·         Defer donors resident for any cumulative period of six months or more on a European DoD      base         from 1980-1996 (or 1980-1990 if all exposure after 1990 was on DoD bases North of      the Alps).

Estimated Impact: 2.2% donor loss; 44% reduction of current risk; 82% reduction of total risk.

(Note: If ARC implements its announced policy and some other blood programs follow, then both donor loss and reductions in risk would be greater than these estimates.)


v      Limits donor loss overall:  Euroblood and DoD blood supply would be only marginally affected.

v      Deferral is based upon actual observations and is directly linked to observed BSE exposures in France, Portugal, and the Republic of Ireland.

v      Separate DoD questions would allow distinction between exposures on Northern and Southern European DoD bases.

v      Policy was previously recommended by TSEAC.

v      Limitation of UK deferral to the years 1980-96 establishes precedent recognizing the protective value of effective food controls.


v      Policy is based on observations that may be biased against deferring for exposure in European countries with BSE where surveillance has been inadequate.

v      Policy allows continued importing of Euroblood, which (assuming a 1.5% risk compared to UK) carries a substantial level of theoretical risk of exposure.  (Most Euroblood donors have lived in Europe since the beginning of the BSE epidemic.)

v      Targeting of deferral policy at specific countries creates a “moving target” probably requiring rapid introduction of new deferrals as the epidemic involves new countries. The ability to define risk for individual countries will depend upon BSE and vCJD data of variable reliability reported by the country involved.

v      The policy is based on surveillance and  ignores the fact that BSE is probably under-reported and may already be present elsewhere in Europe.

v      The option would result in non-uniform national blood donor suitability policies if ARC proceeds to implement its proposed policy as planned.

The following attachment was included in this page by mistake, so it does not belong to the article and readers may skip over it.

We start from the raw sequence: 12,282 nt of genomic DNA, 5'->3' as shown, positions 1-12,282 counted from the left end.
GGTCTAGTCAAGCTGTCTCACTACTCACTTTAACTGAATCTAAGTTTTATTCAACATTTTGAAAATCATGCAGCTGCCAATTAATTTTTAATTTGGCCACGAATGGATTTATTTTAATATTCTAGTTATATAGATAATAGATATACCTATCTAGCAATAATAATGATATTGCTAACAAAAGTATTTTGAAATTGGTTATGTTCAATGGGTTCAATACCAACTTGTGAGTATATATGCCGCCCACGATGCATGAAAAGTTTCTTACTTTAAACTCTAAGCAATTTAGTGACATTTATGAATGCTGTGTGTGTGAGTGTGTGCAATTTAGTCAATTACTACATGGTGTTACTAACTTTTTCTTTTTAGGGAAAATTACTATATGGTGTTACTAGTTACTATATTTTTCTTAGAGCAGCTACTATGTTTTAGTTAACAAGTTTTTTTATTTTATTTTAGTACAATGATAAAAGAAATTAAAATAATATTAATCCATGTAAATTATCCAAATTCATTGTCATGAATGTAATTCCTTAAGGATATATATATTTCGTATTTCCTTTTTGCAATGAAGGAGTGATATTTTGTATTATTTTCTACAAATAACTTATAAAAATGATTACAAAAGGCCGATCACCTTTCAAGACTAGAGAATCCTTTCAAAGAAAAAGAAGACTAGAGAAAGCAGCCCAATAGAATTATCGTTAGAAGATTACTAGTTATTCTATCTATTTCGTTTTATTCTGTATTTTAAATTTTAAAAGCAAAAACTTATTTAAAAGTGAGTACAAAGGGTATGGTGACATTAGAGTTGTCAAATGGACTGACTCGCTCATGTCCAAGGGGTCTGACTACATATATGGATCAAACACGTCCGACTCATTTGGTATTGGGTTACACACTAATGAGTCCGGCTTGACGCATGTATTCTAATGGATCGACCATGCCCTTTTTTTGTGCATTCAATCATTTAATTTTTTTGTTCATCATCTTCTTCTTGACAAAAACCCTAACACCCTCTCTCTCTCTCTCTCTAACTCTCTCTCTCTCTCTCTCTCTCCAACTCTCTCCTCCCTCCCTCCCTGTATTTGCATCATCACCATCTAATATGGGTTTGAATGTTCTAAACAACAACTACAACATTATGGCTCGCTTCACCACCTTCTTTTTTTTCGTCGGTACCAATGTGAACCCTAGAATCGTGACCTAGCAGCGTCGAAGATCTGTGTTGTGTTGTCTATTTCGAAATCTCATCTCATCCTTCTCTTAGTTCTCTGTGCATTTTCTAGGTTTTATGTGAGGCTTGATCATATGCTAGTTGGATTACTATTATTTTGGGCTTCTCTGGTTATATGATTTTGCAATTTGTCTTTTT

v      Donor screening questions would be moderately more complex than at present.

v      There is no protection against the possibility that the BSE agent has further adapted to humans who were infected by prior transfusions from donors exposed in UK

v      Reduction of European risk is minimal, and most risk reduction gained by the proposed policy would result from DoD-related deferrals.

 Option #2 (policy proposed by the American Red Cross)

·         Defer donors for cumulative travel or residence in Europe for any period of six months or more from        1980 through the present or in the UK for three months or more from 1980 to the present.

·         Defer donors who received a transfusion in the UK at any time from 1980 through the present.

·         ARC plans to implement the new deferral policy throughout their system in September 2001.

Estimated Impact: 7.8 to 9.1% donor loss; 76% reduction of current risk;  92% reduction of total risk.


v    Donor questions would be straightforward; DoD theoretical risk would be captured without the need for any separate questions.

v    There would be a single national donor suitability policy, presuming that ARC proceeds with its plans.

v    The policy provides the most aggressive deferral of non-DoD donors who were in continental Europe and consequently the most proactive should non-UK Europe prove to be a major contributor to overall risk of human exposure to BSE.